The reopening of Sotheby’s New Bond Street entrance this September marks the culmination of a decade-long renovation project to transform the array of 18th-century buildings which we have called home for over 100 years into a state-of the-art gallery space fit for our 21st-century business.
Our London galleries are now the finest of any auction house in Europe, offering our clients the largest, most high-tech and versatile exhibition space. The renovations in our London Galleries are part of a global programme of investment in our business most recently in New York and Paris as part of our on-going drive to enhance the client experience.
With an emphasis on British design and craftsmanship, the renovation of our interior spaces continues to honour our Georgian heritage by drawing inspiration from the architecture and style of the 18th-century, while employing natural materials and a neutral palette as the ideal backdrop against which to display the myriad artworks we handle each year.
Inside the Galleries
During the course of our renovations over ten years, we have expanded our overall exhibition space in London by 40%. The addition of 7 new galleries brings our total number of exhibition spaces to 21, from small intimate rooms designed to spotlight individual artworks, to larger temple-like spaces flooded with natural light. With our newly-strengthened floors and walls in the St George Street Gallery, we can display virtually any work of art, from classic cars to monumental sculpture.
New lighting and sound features create an immersive experience from the moment clients step through our doors. An infinite number of different lighting colour combinations can now be carried throughout our building from the floodlit façade of New Bond Street, to illuminated staircases and ceilings and music can now be played in all public spaces.
The flow of the newly laid out galleries means that visitors will never encounter a dead-end while they explore our exhibitions. On arrival they will be guided by new signage throughout the public areas and greeted by a floor-to-ceiling audio-visual wall in the Central Gallery, visible from the moment they enter via New Bond Street.
Reimagining Our Past
Georgian design elements can be discovered throughout our expanded reception areas, from marble floor designs inspired by 18th-century classical fashions and the Georgian-style fan window above our New Bond Street entrance, to the new balustrades on the staircases which emulate those that adorn the window ledges of the Private Treaty Room. The 275 individual handblown glass light droplets suspended above the bespoke reception desk, modelled on the recently installed desks in our NY headquarters, each represent one year in Sotheby’s 275-year-history. The design of the wall parallel to the staircase at our New Bond Street entrance mirrors the edges of the pages of a book in tribute to our founding as a bookseller in 1744. British craftsmanship has been placed at the heart of the redesign, with the majority of furniture, fixtures and fittings designed or handmade in the UK.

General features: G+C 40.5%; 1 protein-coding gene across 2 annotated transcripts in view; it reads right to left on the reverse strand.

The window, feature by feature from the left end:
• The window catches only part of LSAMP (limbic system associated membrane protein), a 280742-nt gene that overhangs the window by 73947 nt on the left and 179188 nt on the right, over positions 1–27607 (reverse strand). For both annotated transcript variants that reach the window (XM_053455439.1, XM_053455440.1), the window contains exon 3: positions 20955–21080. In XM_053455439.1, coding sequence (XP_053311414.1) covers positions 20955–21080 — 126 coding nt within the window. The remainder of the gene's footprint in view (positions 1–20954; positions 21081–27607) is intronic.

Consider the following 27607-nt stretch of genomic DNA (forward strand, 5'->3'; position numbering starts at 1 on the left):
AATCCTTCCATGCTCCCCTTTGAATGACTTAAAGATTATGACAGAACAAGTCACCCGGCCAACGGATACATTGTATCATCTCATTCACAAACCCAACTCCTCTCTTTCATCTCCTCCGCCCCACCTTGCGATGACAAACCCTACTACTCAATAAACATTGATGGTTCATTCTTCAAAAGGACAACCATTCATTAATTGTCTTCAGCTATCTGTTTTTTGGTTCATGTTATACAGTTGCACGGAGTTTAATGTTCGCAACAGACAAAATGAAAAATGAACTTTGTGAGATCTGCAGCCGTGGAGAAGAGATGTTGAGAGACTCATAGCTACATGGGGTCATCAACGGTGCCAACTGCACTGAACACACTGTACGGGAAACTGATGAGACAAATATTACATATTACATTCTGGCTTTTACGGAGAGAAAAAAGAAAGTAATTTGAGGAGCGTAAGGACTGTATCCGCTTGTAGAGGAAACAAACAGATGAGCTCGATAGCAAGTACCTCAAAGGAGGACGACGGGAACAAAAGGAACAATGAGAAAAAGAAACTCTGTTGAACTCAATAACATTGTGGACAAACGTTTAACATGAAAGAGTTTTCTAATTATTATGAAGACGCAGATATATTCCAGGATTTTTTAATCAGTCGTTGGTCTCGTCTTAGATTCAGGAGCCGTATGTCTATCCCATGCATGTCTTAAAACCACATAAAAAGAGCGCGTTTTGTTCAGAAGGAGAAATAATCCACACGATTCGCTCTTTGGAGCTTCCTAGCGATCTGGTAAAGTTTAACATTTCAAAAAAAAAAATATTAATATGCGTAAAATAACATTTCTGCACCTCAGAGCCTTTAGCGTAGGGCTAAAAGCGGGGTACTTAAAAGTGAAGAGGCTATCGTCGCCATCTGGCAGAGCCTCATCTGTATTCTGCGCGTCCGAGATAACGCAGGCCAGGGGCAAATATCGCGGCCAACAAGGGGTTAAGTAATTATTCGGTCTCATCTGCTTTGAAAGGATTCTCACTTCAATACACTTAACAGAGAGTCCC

The staircase banisters hail from the same Yorkshire workshop responsible for commissions from the Houses of Parliament and Royal Palaces. Each glass light fitting has been handblown in west London. The mirrors in the restaurant, the recycled straw coffee tables, chairs and benches in our reception area and much more all boast British provenance.
The unveiling of the new galleries and entrance also marks the reopening of Sotheby’s Restaurant in a fresh brasserie style with a teal leather banquette, leather covered dining chairs, tables laid with crisp white linen, Georgian-inspired door frames and soft gold-foiled mirrors.
Hanging above the diners will be “the hands of Caravaggio”, light fittings based on hands depicted in the artist’s great masterpiece Supper at Emmaus, and his portrayals of St Francis of Assisi and Bacchus, the Greco-Roman god of wine and festivity.